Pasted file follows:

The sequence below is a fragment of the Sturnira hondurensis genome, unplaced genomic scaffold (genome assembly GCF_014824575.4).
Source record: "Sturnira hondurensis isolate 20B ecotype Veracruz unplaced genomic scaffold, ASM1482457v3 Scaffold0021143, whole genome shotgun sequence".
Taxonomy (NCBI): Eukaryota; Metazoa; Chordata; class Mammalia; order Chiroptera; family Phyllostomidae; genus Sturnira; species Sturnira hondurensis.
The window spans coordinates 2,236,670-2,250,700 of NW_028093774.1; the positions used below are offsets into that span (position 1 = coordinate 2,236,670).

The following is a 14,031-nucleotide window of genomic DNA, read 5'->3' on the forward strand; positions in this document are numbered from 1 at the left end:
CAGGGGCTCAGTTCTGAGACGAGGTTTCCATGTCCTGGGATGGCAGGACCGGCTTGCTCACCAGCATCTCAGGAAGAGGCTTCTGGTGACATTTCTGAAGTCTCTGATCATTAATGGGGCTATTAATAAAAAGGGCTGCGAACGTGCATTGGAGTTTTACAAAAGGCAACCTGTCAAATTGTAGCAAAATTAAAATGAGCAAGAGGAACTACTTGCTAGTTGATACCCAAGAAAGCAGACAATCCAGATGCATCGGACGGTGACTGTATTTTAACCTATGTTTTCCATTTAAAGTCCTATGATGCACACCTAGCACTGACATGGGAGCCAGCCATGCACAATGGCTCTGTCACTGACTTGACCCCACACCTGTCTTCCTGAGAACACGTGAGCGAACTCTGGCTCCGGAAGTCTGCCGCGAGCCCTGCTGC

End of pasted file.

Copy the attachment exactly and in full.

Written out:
The sequence below is a fragment of the Sturnira hondurensis genome, unplaced genomic scaffold (genome assembly GCF_014824575.4).
Source record: "Sturnira hondurensis isolate 20B ecotype Veracruz unplaced genomic scaffold, ASM1482457v3 Scaffold0021143, whole genome shotgun sequence".
Taxonomy (NCBI): Eukaryota; Metazoa; Chordata; class Mammalia; order Chiroptera; family Phyllostomidae; genus Sturnira; species Sturnira hondurensis.
The window spans coordinates 2,236,670-2,250,700 of NW_028093774.1; the positions used below are offsets into that span (position 1 = coordinate 2,236,670).

The following is a 14,031-nucleotide window of genomic DNA, read 5'->3' on the forward strand; positions in this document are numbered from 1 at the left end:
CAGGGGCTCAGTTCTGAGACGAGGTTTCCATGTCCTGGGATGGCAGGACCGGCTTGCTCACCAGCATCTCAGGAAGAGGCTTCTGGTGACATTTCTGAAGTCTCTGATCATTAATGGGGCTATTAATAAAAAGGGCTGCGAACGTGCATTGGAGTTTTACAAAAGGCAACCTGTCAAATTGTAGCAAAATTAAAATGAGCAAGAGGAACTACTTGCTAGTTGATACCCAAGAAAGCAGACAATCCAGATGCATCGGACGGTGACTGTATTTTAACCTATGTTTTCCATTTAAAGTCCTATGATGCACACCTAGCACTGACATGGGAGCCAGCCATGCACAATGGCTCTGTCACTGACTTGACCCCACACCTGTCTTCCTGAGAACACGTGAGCGAACTCTGGCTCCGGAAGTCTGCCGCGAGCCCTGCTGC